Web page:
That woman was then flustered, a bit embarrassed to have this good ending, for I don’t think she was thrilled at the long wait and who knows what she had been thinking. And I said,
“Now that was about the best thing that could have happened tonight.”
“Are you sure?” Debbie asked him.
“Oh yes! No problem. Merry Christmas!”
That tension in the line — you know it, when people are frustrated due to the wait but are not yet saying anything — evaporated. Suddenly we are the line of the Christmas miracle. This joy settled over the whole line. We suddenly were friends. Chatting. Laughing. Joking. Debbie ended up telling us all there the story of her first day as a checker, years back now, and what had happened when someone had just left with their groceries without paying. It was the opposite of what had just happened. She was laughing as she rang through the woman’s items ahead of me and my few items. She was joyful.
That is something in this season that is precious and beautiful to discover: Wonder.
I was sitting with two friends this week over coffee who have been traveling around the world and are back in Portland for a few months before leaving again, and the man was saying how he was rediscovering the word “wonder” as connected to this season. He contrasted the response of Zechariah (Father of John) to that of the Virgin Mary. Both were visited by the angel Gabriel. To both the birth of a son was announced. For Zechariah it was in answer to his long unanswered prayer for a son, but now as he and his wife were well-along in years, that news wasn’t exactly expected. His heart’s cynicism can be heard in his retort: “How can I be sure of this?” Whereas Mary’s response carries no such cynicism, but rather just wonder, “How will this be,” she asked, “since I have not been with a man?” This friend said,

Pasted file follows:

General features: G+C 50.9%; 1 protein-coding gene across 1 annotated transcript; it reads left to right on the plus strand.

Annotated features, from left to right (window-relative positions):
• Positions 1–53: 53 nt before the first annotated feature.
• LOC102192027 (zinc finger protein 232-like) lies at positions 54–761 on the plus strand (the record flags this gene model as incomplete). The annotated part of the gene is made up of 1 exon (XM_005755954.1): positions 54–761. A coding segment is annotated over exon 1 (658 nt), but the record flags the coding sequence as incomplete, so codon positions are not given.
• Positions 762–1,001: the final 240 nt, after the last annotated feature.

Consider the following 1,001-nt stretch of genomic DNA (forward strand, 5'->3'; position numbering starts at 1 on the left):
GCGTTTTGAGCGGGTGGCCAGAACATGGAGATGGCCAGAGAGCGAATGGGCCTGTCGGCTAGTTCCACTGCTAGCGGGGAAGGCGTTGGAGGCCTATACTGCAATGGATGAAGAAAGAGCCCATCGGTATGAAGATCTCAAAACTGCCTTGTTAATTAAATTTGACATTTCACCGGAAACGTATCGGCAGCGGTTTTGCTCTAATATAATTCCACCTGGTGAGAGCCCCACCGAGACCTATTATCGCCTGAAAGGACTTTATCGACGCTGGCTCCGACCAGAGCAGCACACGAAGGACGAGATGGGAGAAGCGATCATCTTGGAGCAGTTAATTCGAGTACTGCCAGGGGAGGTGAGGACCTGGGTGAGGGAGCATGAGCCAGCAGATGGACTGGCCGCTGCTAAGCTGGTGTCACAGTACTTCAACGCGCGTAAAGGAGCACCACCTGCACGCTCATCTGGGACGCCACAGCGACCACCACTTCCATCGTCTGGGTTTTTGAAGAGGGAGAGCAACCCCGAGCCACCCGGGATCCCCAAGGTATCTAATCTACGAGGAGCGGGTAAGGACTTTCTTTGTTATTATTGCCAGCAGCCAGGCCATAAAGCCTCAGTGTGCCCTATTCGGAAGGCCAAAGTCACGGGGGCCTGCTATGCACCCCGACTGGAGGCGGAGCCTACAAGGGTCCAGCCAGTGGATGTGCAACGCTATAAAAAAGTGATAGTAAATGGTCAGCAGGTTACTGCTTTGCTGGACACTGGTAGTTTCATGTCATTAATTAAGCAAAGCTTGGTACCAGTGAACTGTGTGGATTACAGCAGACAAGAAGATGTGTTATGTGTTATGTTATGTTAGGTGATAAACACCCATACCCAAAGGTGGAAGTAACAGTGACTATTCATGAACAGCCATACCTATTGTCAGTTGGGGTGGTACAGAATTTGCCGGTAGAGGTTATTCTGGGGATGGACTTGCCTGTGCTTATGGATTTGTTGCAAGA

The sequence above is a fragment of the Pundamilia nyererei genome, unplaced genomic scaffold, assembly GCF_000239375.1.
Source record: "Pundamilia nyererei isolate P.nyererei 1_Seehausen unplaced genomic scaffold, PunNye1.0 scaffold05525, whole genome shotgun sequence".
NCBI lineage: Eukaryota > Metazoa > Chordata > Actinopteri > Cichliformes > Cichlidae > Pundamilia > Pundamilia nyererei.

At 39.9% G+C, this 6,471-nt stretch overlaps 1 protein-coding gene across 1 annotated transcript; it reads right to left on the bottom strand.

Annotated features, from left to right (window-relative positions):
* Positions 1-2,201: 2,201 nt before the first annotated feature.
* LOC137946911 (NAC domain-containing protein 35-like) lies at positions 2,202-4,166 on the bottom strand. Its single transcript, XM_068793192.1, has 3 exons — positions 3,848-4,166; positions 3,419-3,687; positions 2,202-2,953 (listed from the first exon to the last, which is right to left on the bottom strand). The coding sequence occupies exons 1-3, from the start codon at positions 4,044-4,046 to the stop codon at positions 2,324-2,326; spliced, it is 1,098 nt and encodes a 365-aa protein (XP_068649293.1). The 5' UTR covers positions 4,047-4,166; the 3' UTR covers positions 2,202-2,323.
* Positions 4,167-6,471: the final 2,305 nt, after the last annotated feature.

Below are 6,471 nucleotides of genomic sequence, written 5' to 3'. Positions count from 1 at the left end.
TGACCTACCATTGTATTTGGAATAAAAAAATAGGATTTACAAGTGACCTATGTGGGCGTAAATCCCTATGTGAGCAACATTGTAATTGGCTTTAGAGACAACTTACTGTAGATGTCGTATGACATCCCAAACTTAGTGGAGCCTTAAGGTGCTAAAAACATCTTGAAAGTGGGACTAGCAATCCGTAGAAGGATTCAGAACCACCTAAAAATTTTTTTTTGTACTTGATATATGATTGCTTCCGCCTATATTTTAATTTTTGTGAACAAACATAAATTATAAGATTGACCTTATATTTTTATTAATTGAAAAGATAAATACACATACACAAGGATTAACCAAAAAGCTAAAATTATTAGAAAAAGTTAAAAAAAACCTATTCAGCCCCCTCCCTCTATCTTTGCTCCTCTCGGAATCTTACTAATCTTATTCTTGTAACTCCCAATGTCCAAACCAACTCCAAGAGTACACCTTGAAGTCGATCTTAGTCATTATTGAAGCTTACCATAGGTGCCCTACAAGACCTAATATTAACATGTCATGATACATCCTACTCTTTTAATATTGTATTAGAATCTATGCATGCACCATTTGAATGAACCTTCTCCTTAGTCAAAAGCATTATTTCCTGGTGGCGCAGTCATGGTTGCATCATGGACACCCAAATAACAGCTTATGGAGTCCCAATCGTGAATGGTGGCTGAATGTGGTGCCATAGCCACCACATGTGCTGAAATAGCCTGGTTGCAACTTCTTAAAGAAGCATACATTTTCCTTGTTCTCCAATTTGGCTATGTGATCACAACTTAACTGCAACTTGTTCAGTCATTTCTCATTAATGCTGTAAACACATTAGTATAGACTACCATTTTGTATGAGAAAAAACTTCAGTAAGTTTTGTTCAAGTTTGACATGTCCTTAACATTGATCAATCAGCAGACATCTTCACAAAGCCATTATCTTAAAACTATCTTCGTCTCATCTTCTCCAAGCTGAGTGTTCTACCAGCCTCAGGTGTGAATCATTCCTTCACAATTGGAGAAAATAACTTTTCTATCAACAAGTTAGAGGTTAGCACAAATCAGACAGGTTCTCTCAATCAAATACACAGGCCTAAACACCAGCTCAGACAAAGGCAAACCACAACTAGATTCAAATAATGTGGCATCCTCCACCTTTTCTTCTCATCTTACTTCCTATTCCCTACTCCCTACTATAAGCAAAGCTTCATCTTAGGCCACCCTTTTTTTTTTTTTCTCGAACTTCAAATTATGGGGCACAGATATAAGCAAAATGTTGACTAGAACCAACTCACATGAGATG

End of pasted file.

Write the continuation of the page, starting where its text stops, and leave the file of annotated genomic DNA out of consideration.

“I want to be like that. Open. Accepting. Filled with wonder.”
His eyes danced with joy as he said this. As he described his job in downtown Portland’s industrial area, clearly, that joy, that wonder is evident in how he goes about his work.
I’ll not soon forget the joy of our oldest daughter, Anna, then over 2.5 years old, to see our lit-up tree for the first time. It was this gloriously big, wide, taking-up-1/3rd-of-the-livingroom tree. We had hiked with a friend from church out into the hills and found, cut and hauled it home the day before. It didn’t look that big in the great outdoors, but there in the small home that was ours in Corydon, Indiana, it was enormous. It touched the ceiling and literally took up 1/3rd of the room. Anna was asleep before we could get to decorating it. So, we had stayed up stringing the lights and hanging ornaments, so that it was beautifully lit in the morning.